The SNS supply shipments do not include supplies the governor has requested from FEMA for non-medical personnel or supplies being aggressively pursued through procurement, donations, or the governor’s buyback program.

Governor Evers Asks for Presidential Disaster Declaration

March 31, 2020

Governor Evers today sent a letter to the Federal Emergency Management Agency (FEMA) requesting that the president issue a major disaster declaration for the entire state of Wisconsin, as a result the COVID-19 pandemic. The request covers all 72 counties and the state’s federally recognized tribes.

Having determined that Wisconsin met all of the criteria required to receive a major disaster declaration, Gov. Evers in his letter requested that the federal government provide the following programs to support the state’s response: Public Assistance, Direct Assistance, Hazard Mitigation (statewide), and certain Individual Assistance programs; Crisis Counseling, Community Disaster Loans and the Disaster Supplemental Nutrition Program.

Gov. Evers declared a public health emergency on March 12 in response to the outbreak, which directed the Department of Health Services to take all necessary and appropriate actions to help combat the spread of the virus. On March 14, the governor directed Wisconsin Emergency Management to activate the State Emergency Operations Center (SEOC) to provide additional coordination in support of the state’s response.

A copy of the governor’s letter (link) and the full press release are available online (link).

Governor Evers Sets Up State COVID-19 Voluntary Isolation Facilities

March 31, 2020

Governor Evers today announced the State of Wisconsin Emergency Operations Center (SEOC) is opening two state-run voluntary isolation facilities in Madison and Milwaukee and is providing guidance to local communities throughout Wisconsin. The two sites are set to open April 1, 2020 are at Lowell Center in Madison and a Super 8 hotel in Milwaukee.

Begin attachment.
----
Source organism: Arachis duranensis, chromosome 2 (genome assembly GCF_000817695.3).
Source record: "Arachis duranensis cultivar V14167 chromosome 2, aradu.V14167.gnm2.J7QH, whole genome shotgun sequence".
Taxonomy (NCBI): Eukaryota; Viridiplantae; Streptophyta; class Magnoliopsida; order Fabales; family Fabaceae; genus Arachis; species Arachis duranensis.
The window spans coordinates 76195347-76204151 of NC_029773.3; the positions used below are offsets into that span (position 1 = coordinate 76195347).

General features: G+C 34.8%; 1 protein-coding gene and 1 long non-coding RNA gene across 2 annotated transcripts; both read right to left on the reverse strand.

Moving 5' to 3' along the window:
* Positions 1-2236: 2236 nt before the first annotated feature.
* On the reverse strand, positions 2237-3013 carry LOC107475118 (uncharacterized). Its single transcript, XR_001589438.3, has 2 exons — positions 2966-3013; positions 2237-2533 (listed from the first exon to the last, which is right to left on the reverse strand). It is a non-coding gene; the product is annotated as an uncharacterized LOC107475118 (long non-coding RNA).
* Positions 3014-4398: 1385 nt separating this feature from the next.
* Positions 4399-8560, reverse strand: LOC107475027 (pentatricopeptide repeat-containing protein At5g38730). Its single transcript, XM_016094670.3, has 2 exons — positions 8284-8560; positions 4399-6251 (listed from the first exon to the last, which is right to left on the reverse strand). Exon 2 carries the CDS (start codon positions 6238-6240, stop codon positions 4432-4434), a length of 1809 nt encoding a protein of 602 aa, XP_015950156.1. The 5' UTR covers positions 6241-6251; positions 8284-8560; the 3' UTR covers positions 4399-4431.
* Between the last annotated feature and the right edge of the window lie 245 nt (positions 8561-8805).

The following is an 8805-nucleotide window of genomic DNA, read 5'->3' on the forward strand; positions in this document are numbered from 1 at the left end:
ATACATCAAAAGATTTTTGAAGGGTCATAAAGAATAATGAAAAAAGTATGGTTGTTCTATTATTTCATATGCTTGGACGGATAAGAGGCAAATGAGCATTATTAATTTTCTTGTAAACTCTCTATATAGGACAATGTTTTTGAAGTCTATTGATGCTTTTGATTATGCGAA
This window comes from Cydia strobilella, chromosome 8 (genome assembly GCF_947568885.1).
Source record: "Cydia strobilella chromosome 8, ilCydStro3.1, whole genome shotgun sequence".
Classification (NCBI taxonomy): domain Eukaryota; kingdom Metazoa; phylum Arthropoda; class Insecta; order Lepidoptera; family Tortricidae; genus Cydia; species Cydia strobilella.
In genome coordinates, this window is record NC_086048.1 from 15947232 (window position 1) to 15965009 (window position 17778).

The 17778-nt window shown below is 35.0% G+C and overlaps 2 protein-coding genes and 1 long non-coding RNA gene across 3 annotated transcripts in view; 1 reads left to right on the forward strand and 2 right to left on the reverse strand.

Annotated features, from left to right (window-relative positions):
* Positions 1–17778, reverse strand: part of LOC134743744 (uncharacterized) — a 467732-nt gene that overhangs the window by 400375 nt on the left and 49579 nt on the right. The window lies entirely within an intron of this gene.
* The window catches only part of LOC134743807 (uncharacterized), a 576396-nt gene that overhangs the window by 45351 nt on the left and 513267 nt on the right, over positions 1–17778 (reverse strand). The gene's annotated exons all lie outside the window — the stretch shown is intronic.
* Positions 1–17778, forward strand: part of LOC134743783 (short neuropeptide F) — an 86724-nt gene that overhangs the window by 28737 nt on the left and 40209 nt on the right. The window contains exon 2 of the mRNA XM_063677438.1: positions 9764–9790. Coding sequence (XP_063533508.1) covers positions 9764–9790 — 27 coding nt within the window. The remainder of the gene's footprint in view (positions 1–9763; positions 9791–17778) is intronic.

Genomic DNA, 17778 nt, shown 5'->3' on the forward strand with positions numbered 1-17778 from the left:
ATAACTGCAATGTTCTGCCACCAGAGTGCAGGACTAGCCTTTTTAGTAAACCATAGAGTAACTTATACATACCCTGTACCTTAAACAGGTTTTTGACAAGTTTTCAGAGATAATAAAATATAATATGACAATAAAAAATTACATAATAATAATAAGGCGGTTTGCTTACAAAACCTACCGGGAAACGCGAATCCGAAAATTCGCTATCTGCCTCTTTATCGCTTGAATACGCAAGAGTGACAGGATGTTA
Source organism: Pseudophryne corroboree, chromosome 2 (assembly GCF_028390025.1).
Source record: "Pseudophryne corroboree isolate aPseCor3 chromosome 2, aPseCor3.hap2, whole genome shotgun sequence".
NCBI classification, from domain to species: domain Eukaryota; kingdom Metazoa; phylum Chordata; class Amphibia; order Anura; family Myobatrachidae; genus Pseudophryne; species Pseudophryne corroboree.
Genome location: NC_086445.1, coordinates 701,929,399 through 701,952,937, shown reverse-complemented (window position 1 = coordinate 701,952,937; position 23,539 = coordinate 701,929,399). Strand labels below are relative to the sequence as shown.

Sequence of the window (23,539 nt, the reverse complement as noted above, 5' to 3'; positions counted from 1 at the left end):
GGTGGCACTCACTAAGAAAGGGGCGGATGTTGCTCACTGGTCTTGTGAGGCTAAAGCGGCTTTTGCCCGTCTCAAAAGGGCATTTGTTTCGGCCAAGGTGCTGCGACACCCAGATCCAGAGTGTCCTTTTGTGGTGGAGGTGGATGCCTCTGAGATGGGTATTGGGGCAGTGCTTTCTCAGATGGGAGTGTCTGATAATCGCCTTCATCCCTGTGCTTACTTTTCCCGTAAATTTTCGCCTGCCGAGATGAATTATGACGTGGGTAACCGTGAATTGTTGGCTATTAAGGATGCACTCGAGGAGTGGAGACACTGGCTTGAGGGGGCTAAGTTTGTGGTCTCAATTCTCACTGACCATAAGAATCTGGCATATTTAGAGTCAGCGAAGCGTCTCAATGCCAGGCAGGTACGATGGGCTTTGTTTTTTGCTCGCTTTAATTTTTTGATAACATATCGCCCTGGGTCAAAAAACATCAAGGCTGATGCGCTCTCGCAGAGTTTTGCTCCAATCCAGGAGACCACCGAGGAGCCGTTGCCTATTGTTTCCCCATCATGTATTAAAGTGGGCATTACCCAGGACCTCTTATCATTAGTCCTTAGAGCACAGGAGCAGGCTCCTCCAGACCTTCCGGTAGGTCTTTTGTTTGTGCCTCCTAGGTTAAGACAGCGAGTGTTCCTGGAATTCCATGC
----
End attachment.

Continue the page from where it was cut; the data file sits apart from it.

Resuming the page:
These facilities are for symptomatic individuals suspected to be infected with COVID-19 or who have a confirmed case of COVID-19. Individuals will not be permitted to register at the facility unless referred by a medical provider or public health official. Individuals register and stay at the isolation facility on a voluntary basis. The expected length of stay will be about 14 days, or 72 hours after symptoms dissipate. At any time, either the individual or the facility may terminate the individual’s presence at the site. Those staying at the facility will have wellness checks by phone every four hours during the day and if needed at night.

Additionally, the SEOC also issued guidance for communities seeking to open their own voluntary self-isolation centers. This guidance will aid local communities with the following:

  • How do we select, set up, and staff an isolation site?
  • How does a person get referred to and checked into the isolation site?
  • What happens while occupants are at the isolation site? Including details about medical monitoring/wellness check calls and other on-site services.
  • When do occupants leave the site? Including details about discharge and involuntary check out from the isolation site.

The full press release is available online (link).

Wisconsin Partnership Program Releases RFP for $1.5 Million in COVID-19 Grant Funding

March 31, 2020